AP Statistics Review

# AP Statistics Review

Télécharger la présentation

## AP Statistics Review

- - - - - - - - - - - - - - - - - - - - - - - - - - - E N D - - - - - - - - - - - - - - - - - - - - - - - - - - -
##### Presentation Transcript

1. AP Statistics Review Gathering Data (C11-13 BVD) C11: Understanding Randomness/Simulations

2. An event is random if we know what outcomes could happen, but not which particular values did or will happen. • Generating truly random numbers is hard. See random.org for details. Most calculators/computers generate pseudorandom numbers. They mimic random behavior, but if you knew the algorithm generating them, you would know what particular number would come next. Random

3. Math key – PRB menu • TI-nspire: Menu – Probability-Number-Random Generating Pseudorandom Numbers on TI-84

4. 1. Identify component to be repeated in multiple trials of generating random numbers. • 2.Explain how you will use randomly generated digits to model the outcome of a trial. • 3. Explain how you will simulate one complete trial by generating the random numbers. • 4. Clearly state what you will be counting – i.e. identify your response variable. Simulations of Random Events: 7 Steps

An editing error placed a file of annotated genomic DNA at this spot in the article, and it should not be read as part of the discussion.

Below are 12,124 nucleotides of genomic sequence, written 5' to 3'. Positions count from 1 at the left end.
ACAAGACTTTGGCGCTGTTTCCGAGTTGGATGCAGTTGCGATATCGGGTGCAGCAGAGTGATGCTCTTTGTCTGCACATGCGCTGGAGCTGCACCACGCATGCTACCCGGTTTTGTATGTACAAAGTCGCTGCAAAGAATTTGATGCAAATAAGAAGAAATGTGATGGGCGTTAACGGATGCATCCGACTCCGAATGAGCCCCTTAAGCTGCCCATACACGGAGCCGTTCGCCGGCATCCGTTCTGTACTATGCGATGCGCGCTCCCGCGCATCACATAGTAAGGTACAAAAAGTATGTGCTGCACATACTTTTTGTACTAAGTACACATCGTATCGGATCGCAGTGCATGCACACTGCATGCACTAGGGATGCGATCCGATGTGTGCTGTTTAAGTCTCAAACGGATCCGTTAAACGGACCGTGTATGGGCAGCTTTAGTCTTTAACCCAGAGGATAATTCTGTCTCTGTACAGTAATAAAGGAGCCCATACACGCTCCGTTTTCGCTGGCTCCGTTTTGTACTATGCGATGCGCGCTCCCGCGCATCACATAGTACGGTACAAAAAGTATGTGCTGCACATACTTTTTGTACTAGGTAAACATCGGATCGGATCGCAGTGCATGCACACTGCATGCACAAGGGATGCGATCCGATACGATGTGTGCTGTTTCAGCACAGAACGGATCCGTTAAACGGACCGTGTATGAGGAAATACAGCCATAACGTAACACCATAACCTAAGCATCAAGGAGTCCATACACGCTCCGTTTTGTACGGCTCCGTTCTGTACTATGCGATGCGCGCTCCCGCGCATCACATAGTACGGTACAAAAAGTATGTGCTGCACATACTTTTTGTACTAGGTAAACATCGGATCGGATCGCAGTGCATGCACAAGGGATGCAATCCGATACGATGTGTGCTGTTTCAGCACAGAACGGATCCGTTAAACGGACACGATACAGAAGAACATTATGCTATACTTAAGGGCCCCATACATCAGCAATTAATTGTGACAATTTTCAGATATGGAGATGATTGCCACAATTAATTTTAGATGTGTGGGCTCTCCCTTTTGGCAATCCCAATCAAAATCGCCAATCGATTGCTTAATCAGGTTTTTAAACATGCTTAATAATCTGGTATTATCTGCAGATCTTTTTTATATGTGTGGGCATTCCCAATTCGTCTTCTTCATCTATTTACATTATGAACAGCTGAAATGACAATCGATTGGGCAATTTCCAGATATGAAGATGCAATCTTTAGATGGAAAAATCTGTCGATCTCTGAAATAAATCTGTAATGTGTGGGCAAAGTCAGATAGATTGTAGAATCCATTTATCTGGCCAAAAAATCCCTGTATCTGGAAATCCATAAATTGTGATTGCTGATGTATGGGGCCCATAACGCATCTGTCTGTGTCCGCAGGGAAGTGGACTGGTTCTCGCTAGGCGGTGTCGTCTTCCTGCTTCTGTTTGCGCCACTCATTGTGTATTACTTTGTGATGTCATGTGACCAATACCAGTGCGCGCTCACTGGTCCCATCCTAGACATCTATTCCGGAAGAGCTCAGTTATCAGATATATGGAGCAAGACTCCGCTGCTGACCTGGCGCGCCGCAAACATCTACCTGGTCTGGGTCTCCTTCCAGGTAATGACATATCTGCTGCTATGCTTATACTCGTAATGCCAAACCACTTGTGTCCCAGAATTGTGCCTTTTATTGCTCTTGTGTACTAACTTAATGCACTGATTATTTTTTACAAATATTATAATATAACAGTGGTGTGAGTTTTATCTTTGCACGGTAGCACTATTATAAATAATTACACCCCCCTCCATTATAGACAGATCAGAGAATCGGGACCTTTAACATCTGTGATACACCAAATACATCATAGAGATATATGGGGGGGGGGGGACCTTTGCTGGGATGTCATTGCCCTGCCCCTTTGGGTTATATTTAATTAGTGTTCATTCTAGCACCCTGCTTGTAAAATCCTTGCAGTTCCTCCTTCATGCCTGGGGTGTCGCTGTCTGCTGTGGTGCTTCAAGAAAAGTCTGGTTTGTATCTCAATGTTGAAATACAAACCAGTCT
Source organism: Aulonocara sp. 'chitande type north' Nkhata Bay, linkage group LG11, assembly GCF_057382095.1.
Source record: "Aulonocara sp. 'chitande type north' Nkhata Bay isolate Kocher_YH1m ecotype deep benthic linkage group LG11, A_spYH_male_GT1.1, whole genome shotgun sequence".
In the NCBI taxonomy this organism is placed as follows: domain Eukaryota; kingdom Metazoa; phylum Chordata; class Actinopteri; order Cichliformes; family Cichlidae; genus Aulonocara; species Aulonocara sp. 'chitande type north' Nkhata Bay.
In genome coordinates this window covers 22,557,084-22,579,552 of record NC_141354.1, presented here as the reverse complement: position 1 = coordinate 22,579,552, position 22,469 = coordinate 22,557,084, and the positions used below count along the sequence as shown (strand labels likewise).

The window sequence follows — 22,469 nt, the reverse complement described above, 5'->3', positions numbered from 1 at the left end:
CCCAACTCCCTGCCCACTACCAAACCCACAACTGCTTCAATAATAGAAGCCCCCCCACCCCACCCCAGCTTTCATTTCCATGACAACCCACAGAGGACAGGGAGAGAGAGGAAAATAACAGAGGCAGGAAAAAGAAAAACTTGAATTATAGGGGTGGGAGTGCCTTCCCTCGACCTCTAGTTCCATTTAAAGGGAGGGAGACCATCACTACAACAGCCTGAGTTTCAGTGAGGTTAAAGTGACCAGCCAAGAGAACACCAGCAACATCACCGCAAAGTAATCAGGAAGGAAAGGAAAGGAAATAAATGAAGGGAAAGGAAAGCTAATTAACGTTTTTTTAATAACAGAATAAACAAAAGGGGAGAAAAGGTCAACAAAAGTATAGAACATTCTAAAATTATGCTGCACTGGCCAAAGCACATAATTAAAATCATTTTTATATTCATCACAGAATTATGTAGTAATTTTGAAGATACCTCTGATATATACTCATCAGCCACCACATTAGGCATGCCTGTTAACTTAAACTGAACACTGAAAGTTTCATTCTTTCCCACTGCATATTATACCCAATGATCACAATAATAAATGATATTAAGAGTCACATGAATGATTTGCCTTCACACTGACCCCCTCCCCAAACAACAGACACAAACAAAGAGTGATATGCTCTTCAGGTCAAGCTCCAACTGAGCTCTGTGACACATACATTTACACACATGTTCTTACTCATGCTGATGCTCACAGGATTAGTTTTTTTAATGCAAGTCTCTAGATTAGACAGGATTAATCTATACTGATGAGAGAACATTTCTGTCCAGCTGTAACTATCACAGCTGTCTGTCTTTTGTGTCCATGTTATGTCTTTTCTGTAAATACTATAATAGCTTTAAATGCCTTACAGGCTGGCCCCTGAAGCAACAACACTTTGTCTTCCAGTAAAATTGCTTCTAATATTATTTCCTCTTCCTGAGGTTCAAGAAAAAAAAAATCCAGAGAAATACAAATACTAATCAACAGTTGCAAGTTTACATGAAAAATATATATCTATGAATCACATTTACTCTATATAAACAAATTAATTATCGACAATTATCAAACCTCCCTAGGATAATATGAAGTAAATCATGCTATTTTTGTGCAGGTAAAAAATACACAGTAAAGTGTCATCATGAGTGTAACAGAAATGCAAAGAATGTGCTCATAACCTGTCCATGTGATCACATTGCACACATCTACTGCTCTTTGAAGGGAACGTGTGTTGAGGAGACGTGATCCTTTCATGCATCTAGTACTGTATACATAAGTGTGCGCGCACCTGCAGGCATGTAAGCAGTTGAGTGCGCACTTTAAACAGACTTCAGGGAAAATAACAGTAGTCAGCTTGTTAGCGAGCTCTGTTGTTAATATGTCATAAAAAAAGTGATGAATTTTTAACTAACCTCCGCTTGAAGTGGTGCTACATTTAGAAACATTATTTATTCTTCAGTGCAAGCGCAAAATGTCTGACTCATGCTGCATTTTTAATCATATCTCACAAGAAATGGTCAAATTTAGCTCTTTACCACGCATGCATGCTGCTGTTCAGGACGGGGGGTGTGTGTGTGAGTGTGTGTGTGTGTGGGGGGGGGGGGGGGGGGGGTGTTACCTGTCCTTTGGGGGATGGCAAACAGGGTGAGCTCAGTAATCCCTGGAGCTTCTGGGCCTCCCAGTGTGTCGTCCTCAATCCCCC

5. 5. Run several trials. (More is better). • 6. Analyze the outcomes of your several trials – usually this means find the average. • 7. State your conclusion. Use your result from step 6 to write a sentence that explains the meaning or implication of the result in context. Simulations of Random Events: 7 Steps

6. You are about to take the road test for your driver’s license. You hear that only 34% of candidates pass the test the first time, but the percentage rises to 74% on retests. Estimate the average number of tests drivers take to get a license using a simulation. Example: page 224 #13

7. 1. Identify component to be repeated in multiple trials of generating random numbers.

8. 2.Explain how you will use randomly generated digits to model the outcome of a trial.

9. 3. Explain how you will simulate one complete trial by generating the random numbers.

10. 4. Clearly state what you will be counting – i.e. identify your response variable.

11. 5. Run several trials. (More is better).

12. 6. Analyze the outcomes of your several trials – usually this means find the average.